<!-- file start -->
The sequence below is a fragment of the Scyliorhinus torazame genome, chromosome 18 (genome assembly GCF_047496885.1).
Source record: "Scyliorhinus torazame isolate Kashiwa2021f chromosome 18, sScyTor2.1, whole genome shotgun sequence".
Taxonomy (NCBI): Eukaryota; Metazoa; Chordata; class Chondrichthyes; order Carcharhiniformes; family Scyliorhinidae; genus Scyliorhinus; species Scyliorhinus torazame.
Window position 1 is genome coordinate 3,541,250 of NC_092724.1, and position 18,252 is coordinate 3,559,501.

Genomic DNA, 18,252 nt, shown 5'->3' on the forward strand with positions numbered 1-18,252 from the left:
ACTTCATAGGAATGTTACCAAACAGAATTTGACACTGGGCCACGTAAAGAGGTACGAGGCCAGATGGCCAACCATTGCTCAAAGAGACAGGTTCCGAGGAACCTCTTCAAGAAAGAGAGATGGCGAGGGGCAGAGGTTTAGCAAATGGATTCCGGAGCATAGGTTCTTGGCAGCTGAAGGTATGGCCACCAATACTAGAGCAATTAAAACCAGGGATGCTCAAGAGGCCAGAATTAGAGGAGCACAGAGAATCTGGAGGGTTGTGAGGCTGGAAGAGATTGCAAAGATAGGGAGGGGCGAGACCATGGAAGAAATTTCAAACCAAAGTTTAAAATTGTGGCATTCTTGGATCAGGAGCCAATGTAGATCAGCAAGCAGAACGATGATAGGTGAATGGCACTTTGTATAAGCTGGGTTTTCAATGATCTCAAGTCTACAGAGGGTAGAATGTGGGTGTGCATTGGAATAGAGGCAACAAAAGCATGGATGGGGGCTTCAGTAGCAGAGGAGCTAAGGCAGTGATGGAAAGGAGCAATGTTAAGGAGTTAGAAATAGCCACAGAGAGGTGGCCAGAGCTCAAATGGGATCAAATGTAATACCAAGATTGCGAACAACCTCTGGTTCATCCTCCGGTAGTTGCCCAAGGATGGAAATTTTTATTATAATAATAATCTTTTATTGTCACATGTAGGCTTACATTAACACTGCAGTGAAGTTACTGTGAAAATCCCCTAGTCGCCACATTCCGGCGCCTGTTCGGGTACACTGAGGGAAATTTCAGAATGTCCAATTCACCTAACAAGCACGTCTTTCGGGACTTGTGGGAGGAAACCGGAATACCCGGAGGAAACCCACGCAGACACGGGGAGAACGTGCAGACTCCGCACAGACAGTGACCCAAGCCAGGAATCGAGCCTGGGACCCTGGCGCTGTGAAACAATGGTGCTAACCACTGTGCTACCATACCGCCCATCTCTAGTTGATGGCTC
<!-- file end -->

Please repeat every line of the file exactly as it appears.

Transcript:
The sequence below is a fragment of the Scyliorhinus torazame genome, chromosome 18 (genome assembly GCF_047496885.1).
Source record: "Scyliorhinus torazame isolate Kashiwa2021f chromosome 18, sScyTor2.1, whole genome shotgun sequence".
Taxonomy (NCBI): Eukaryota; Metazoa; Chordata; class Chondrichthyes; order Carcharhiniformes; family Scyliorhinidae; genus Scyliorhinus; species Scyliorhinus torazame.
Window position 1 is genome coordinate 3,541,250 of NC_092724.1, and position 18,252 is coordinate 3,559,501.

Genomic DNA, 18,252 nt, shown 5'->3' on the forward strand with positions numbered 1-18,252 from the left:
ACTTCATAGGAATGTTACCAAACAGAATTTGACACTGGGCCACGTAAAGAGGTACGAGGCCAGATGGCCAACCATTGCTCAAAGAGACAGGTTCCGAGGAACCTCTTCAAGAAAGAGAGATGGCGAGGGGCAGAGGTTTAGCAAATGGATTCCGGAGCATAGGTTCTTGGCAGCTGAAGGTATGGCCACCAATACTAGAGCAATTAAAACCAGGGATGCTCAAGAGGCCAGAATTAGAGGAGCACAGAGAATCTGGAGGGTTGTGAGGCTGGAAGAGATTGCAAAGATAGGGAGGGGCGAGACCATGGAAGAAATTTCAAACCAAAGTTTAAAATTGTGGCATTCTTGGATCAGGAGCCAATGTAGATCAGCAAGCAGAACGATGATAGGTGAATGGCACTTTGTATAAGCTGGGTTTTCAATGATCTCAAGTCTACAGAGGGTAGAATGTGGGTGTGCATTGGAATAGAGGCAACAAAAGCATGGATGGGGGCTTCAGTAGCAGAGGAGCTAAGGCAGTGATGGAAAGGAGCAATGTTAAGGAGTTAGAAATAGCCACAGAGAGGTGGCCAGAGCTCAAATGGGATCAAATGTAATACCAAGATTGCGAACAACCTCTGGTTCATCCTCCGGTAGTTGCCCAAGGATGGAAATTTTTATTATAATAATAATCTTTTATTGTCACATGTAGGCTTACATTAACACTGCAGTGAAGTTACTGTGAAAATCCCCTAGTCGCCACATTCCGGCGCCTGTTCGGGTACACTGAGGGAAATTTCAGAATGTCCAATTCACCTAACAAGCACGTCTTTCGGGACTTGTGGGAGGAAACCGGAATACCCGGAGGAAACCCACGCAGACACGGGGAGAACGTGCAGACTCCGCACAGACAGTGACCCAAGCCAGGAATCGAGCCTGGGACCCTGGCGCTGTGAAACAATGGTGCTAACCACTGTGCTACCATACCGCCCATCTCTAGTTGATGGCTC